“Photonic Band Gap Materials: Light Trapping Crystals”
Tuesday, April 13, 2010
Department of Physics, University of Toronto, Canada
Photonic Band Gap (PBG) materials are artificial, periodic, dielectrics that enable engineering of the most fundamental properties of electromagnetic waves. These include the laws of refraction, diffraction, and spontaneous emission of light. Unlike traditional semiconductors that rely on the propagation of electrons through an atomic lattice, PBG materials execute their novel functions through selective trapping or “localization of light”. This is a fundamentally new and largely unexplored property of Maxwell’s equations. This is also of practical importance for alloptical communications, information processing, efficient lighting, and solar energy trapping. Three dimensional (3D) PBG materials offer a unique opportunity to simultaneously (I) synthesize micron-scale 3D circuits of light that do not suffer from diffractive losses and (II) engineer the electromagnetic vacuum density of states in this 3D optical micro-chip.
This combined capability opens a new frontier in integrated optics as well as the basic science of radiation-matter interactions. I review recent approaches to micro-fabrication of photonic crystals with a large 3D PBG centered near 1.5 microns. These include direct laser-writing techniques, holographic lithography, and a newly invented optical phase mask lithography technique. I discuss consequences of PBG materials in classical and quantum electrodynamics.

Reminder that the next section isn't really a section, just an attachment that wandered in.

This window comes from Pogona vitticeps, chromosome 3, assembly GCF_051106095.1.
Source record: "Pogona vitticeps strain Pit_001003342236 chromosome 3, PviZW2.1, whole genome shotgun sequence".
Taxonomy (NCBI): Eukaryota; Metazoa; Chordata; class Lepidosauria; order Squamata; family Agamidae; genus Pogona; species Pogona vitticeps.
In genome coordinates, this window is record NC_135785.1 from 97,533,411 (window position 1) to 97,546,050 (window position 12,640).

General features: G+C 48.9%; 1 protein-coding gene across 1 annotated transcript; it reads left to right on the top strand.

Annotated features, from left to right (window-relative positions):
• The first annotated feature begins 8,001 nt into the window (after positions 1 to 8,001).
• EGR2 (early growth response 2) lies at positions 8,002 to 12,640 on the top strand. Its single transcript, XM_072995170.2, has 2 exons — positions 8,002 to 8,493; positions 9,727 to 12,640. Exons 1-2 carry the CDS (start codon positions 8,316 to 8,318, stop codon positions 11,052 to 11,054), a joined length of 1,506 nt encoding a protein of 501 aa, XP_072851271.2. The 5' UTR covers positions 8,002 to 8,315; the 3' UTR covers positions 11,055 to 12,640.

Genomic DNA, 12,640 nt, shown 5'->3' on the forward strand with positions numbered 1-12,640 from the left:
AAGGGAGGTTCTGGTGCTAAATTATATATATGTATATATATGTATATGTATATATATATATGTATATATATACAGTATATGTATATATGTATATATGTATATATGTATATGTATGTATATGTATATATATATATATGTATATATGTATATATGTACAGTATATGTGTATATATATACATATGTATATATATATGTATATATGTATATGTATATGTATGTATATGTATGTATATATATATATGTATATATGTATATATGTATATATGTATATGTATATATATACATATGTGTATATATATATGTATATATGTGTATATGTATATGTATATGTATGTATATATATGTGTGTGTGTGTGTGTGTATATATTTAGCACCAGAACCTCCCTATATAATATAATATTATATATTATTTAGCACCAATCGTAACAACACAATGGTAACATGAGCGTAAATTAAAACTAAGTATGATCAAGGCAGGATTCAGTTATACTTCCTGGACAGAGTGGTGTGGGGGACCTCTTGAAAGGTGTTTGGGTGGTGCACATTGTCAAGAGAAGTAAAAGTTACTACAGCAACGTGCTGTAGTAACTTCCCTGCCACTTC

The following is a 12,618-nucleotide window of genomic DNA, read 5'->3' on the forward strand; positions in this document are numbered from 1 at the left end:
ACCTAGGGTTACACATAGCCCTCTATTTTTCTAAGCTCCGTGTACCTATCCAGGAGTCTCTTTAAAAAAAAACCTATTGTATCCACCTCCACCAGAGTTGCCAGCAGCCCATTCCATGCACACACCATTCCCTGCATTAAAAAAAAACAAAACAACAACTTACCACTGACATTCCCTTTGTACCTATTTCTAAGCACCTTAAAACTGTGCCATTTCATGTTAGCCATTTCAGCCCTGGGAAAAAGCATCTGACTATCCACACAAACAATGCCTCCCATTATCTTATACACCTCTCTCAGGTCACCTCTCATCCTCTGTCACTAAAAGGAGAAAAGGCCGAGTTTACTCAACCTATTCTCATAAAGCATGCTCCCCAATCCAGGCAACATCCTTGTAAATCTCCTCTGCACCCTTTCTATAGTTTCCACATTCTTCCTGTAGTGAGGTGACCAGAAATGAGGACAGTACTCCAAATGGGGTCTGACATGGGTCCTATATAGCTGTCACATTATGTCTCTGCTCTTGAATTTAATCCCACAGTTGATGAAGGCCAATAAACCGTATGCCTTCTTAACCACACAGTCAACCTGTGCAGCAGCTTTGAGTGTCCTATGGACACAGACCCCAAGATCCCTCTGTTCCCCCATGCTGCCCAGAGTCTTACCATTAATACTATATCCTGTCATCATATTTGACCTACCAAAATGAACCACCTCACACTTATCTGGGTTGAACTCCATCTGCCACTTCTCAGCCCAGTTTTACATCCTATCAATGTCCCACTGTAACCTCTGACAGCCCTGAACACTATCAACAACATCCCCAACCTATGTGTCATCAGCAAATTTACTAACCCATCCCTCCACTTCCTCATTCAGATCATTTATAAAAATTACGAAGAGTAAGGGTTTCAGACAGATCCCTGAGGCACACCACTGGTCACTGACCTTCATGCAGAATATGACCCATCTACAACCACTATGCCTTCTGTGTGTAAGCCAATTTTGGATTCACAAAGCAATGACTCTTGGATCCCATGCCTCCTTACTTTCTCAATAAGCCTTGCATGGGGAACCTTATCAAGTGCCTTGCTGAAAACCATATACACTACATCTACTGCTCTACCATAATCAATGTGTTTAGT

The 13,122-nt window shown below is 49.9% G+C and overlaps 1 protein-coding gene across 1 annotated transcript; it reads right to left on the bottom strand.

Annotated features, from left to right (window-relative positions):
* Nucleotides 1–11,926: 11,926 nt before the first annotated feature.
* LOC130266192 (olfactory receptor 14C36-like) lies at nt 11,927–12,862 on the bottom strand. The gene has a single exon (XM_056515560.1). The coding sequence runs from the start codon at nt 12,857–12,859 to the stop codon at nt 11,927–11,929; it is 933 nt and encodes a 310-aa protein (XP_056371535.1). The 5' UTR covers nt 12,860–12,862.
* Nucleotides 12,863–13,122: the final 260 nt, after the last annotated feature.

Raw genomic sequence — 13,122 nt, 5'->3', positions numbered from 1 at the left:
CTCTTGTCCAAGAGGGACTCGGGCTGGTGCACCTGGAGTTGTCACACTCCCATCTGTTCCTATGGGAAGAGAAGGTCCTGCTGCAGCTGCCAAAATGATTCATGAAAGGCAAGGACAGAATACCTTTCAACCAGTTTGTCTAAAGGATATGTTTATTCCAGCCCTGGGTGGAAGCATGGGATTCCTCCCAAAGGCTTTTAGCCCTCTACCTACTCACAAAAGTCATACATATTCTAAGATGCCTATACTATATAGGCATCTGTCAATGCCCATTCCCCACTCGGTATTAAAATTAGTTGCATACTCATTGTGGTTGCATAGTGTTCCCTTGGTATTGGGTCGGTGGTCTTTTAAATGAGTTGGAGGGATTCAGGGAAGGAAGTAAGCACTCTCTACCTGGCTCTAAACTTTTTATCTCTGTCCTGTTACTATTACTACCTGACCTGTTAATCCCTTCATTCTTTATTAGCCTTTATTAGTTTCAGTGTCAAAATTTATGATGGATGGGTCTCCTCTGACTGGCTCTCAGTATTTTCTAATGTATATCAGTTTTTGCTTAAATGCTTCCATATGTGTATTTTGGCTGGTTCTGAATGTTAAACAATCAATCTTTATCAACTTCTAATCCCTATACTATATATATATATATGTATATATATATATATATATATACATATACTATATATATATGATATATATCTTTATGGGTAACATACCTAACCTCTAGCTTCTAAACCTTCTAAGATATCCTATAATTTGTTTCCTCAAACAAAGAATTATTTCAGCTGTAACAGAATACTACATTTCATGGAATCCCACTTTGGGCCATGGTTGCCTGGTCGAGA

Sajeev John is a Professor at the University of Toronto and Government of Canada Research Chair holder. He received his Bachelors degree in physics in 1979 from the Massachusetts Institute of Technology and his Ph.D. in physics at Harvard University in 1984. His Ph.D. work at Harvard introduced the theory of classical wave localization and in particular the localization of light in three-dimensional strongly scattering dielectrics. From 1986-1989 he was an assistant professor of physics at Princeton University. While at Princeton, he co-invented
(1987) the concept of photonic band gap materials, providing a systematic route to his original conception (1984) of the localization of light. In the fall of 1989 he joined the senior physics faculty at the University of Toronto. Professor John is the winner of the 2001 King Faisal International Prize in Science, which he shared with C. N. Yang.
He is also the first ever winner of Canada’s Platinum Medal for Science and Medicine in 2002. Dr. John is the winner of the Institute of Electrical and Electronics Engineers (IEEE) LEOS International Quantum Electronics Award in 2007 for “the invention and development of light-trapping crystals and elucidation of their properties and applications” as well as the winner of the 2008 IEEE Nanotechnology Pioneer Award.
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